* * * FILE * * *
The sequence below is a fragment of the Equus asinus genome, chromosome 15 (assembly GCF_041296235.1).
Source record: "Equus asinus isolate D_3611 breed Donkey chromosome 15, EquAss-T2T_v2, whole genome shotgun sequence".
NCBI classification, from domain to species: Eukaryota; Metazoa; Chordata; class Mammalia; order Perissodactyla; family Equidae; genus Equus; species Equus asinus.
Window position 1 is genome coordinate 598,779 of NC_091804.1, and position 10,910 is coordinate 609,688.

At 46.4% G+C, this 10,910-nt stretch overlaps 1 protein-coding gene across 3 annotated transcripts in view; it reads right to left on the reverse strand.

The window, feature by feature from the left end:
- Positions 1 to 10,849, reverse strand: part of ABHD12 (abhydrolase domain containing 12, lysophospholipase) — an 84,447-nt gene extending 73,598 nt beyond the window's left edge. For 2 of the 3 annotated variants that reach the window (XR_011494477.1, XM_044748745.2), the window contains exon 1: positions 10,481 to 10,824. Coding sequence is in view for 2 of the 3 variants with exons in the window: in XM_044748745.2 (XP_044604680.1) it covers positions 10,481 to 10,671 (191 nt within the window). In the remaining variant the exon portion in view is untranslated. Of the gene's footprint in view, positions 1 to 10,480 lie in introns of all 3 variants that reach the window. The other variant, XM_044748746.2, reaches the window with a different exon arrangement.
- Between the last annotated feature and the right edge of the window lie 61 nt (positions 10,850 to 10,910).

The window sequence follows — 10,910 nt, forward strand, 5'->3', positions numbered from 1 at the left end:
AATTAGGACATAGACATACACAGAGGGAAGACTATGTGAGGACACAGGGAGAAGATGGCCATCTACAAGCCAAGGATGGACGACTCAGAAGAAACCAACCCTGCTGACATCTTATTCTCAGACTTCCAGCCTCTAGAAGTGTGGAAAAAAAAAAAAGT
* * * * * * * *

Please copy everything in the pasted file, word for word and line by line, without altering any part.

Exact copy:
The sequence below is a fragment of the Equus asinus genome, chromosome 15 (assembly GCF_041296235.1).
Source record: "Equus asinus isolate D_3611 breed Donkey chromosome 15, EquAss-T2T_v2, whole genome shotgun sequence".
NCBI classification, from domain to species: Eukaryota; Metazoa; Chordata; class Mammalia; order Perissodactyla; family Equidae; genus Equus; species Equus asinus.
Window position 1 is genome coordinate 598,779 of NC_091804.1, and position 10,910 is coordinate 609,688.

At 46.4% G+C, this 10,910-nt stretch overlaps 1 protein-coding gene across 3 annotated transcripts in view; it reads right to left on the reverse strand.

The window, feature by feature from the left end:
- Positions 1 to 10,849, reverse strand: part of ABHD12 (abhydrolase domain containing 12, lysophospholipase) — an 84,447-nt gene extending 73,598 nt beyond the window's left edge. For 2 of the 3 annotated variants that reach the window (XR_011494477.1, XM_044748745.2), the window contains exon 1: positions 10,481 to 10,824. Coding sequence is in view for 2 of the 3 variants with exons in the window: in XM_044748745.2 (XP_044604680.1) it covers positions 10,481 to 10,671 (191 nt within the window). In the remaining variant the exon portion in view is untranslated. Of the gene's footprint in view, positions 1 to 10,480 lie in introns of all 3 variants that reach the window. The other variant, XM_044748746.2, reaches the window with a different exon arrangement.
- Between the last annotated feature and the right edge of the window lie 61 nt (positions 10,850 to 10,910).

The window sequence follows — 10,910 nt, forward strand, 5'->3', positions numbered from 1 at the left end:
AATTAGGACATAGACATACACAGAGGGAAGACTATGTGAGGACACAGGGAGAAGATGGCCATCTACAAGCCAAGGATGGACGACTCAGAAGAAACCAACCCTGCTGACATCTTATTCTCAGACTTCCAGCCTCTAGAAGTGTGGAAAAAAAAAAAAGT